• 7. pb@ntu Source 56 In Shakespeare’s play, Julius Caesar says: "Let me have men about me that are fat; sleek headed men, such as sleep o' nights. Yond Cassius has a lean and hungry look; he thinks too much; such men are dangerous... Would he were fatter" (Act I, Scene 2) Above are diagrams showing the body types identified by Kretschmer and Sheldon. They attempted to match up body build to specific personality characteristics. A short, plump person (endomorph) was said to be sociable, relaxed and even-tempered; a tall, thin person (ectomorph) was said to be restrained, self conscious and fond of solitude; a heavy-set, muscular individual (mesomorph) was described as noisy, aggressive and physically active. 1. Which one of the three body types does Caesar want around him? (1) 2. How does Caesar describe Cassius? (1) 3. What body type is Cassius? (1) 4. Describe two ways in which the shape of our body might affect our personality. 5. Name and describe another theory of personality. 6. How does this theory explain the personality of Cassius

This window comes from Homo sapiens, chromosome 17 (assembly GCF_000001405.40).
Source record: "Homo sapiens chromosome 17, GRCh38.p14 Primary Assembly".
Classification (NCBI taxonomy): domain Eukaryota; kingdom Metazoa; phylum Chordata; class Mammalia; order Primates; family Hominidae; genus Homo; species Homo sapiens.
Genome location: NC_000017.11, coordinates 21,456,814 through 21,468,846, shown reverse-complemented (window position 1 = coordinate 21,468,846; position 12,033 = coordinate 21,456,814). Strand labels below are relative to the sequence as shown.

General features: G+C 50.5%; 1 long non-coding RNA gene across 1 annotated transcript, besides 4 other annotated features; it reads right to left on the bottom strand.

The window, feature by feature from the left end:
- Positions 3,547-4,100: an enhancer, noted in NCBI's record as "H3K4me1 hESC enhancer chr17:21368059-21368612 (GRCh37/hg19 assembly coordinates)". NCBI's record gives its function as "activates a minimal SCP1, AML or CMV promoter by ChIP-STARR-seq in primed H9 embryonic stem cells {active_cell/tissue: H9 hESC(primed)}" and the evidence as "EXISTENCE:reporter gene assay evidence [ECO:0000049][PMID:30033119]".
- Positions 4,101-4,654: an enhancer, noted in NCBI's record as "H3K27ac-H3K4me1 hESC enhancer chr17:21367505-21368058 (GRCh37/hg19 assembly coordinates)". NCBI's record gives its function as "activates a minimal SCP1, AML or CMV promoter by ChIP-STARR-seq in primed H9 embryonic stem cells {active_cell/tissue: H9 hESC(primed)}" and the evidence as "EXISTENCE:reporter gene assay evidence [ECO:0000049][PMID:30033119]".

• 8. pb@ntu Source 57 Granny gamblers Hilda is a pensioner who lives alone in rented accommodation in Birmingham. Nothing remarkable about that, but Hilda is a compulsive gambler. Every spare moment, and every spare penny is spent on fruit machines and one-arm-bandits. For most pensioners it is difficult to get by on the state pension, but for Hilda it is impossible. Hilda has to take on part-time jobs to pay for her addiction. When asked why she gambles so much Hilda says: "Well ducks, I often win. I never know when I am going to win, but I do win, and that’s the excitement of it - not knowing when the jackpot is going to come up." News report from the Daily Planet. 1. Why does Hilda spend so much money on the fruit machines? (1) 2. Partial reinforcement is when a response is reinforced only some of the times it occurs, whereas continuous reinforcement is when a response is reinforced every time it occurs. What is the partial reinforcement that Hilda is receiving (2) 3. Why is partial reinforcement more successful in encouraging behaviour than continuous reinforcement? (2) 4. What schedule of reinforcement best describes the pay-outs of a fruit machine? Put a tick against one of the four possible answers.(1) ___ variable interval ___ fixed ratio ___ variable ratio ___ fixed interval 5. Describe one way that a psychologist would help Hilda with her addiction. (2)